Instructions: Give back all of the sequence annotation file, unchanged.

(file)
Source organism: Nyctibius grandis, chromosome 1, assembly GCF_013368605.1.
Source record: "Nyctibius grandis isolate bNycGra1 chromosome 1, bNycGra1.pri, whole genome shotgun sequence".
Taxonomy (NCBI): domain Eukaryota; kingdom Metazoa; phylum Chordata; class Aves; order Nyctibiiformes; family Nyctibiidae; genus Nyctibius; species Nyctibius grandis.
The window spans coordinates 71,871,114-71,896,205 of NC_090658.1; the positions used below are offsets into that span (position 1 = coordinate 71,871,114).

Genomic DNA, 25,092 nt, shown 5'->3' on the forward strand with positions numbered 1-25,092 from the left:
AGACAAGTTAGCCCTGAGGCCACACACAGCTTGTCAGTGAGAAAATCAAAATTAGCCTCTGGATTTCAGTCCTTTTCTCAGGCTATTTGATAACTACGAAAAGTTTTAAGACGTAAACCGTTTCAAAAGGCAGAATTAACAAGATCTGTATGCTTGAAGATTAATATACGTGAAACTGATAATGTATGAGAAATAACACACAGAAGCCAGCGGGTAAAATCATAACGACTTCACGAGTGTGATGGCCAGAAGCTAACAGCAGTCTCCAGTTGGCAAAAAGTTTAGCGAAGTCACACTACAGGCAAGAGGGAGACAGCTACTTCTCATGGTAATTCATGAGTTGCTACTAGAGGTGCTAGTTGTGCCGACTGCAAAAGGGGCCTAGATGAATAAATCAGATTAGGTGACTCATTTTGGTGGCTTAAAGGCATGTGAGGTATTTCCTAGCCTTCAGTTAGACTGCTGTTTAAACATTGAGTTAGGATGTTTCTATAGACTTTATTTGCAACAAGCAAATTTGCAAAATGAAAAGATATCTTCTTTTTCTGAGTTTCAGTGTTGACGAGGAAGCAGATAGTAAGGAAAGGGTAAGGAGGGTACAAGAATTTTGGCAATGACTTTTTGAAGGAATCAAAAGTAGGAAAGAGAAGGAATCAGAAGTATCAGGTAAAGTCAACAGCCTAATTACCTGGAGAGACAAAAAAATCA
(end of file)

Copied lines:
Source organism: Nyctibius grandis, chromosome 1, assembly GCF_013368605.1.
Source record: "Nyctibius grandis isolate bNycGra1 chromosome 1, bNycGra1.pri, whole genome shotgun sequence".
Taxonomy (NCBI): domain Eukaryota; kingdom Metazoa; phylum Chordata; class Aves; order Nyctibiiformes; family Nyctibiidae; genus Nyctibius; species Nyctibius grandis.
The window spans coordinates 71,871,114-71,896,205 of NC_090658.1; the positions used below are offsets into that span (position 1 = coordinate 71,871,114).

Genomic DNA, 25,092 nt, shown 5'->3' on the forward strand with positions numbered 1-25,092 from the left:
AGACAAGTTAGCCCTGAGGCCACACACAGCTTGTCAGTGAGAAAATCAAAATTAGCCTCTGGATTTCAGTCCTTTTCTCAGGCTATTTGATAACTACGAAAAGTTTTAAGACGTAAACCGTTTCAAAAGGCAGAATTAACAAGATCTGTATGCTTGAAGATTAATATACGTGAAACTGATAATGTATGAGAAATAACACACAGAAGCCAGCGGGTAAAATCATAACGACTTCACGAGTGTGATGGCCAGAAGCTAACAGCAGTCTCCAGTTGGCAAAAAGTTTAGCGAAGTCACACTACAGGCAAGAGGGAGACAGCTACTTCTCATGGTAATTCATGAGTTGCTACTAGAGGTGCTAGTTGTGCCGACTGCAAAAGGGGCCTAGATGAATAAATCAGATTAGGTGACTCATTTTGGTGGCTTAAAGGCATGTGAGGTATTTCCTAGCCTTCAGTTAGACTGCTGTTTAAACATTGAGTTAGGATGTTTCTATAGACTTTATTTGCAACAAGCAAATTTGCAAAATGAAAAGATATCTTCTTTTTCTGAGTTTCAGTGTTGACGAGGAAGCAGATAGTAAGGAAAGGGTAAGGAGGGTACAAGAATTTTGGCAATGACTTTTTGAAGGAATCAAAAGTAGGAAAGAGAAGGAATCAGAAGTATCAGGTAAAGTCAACAGCCTAATTACCTGGAGAGACAAAAAAATCA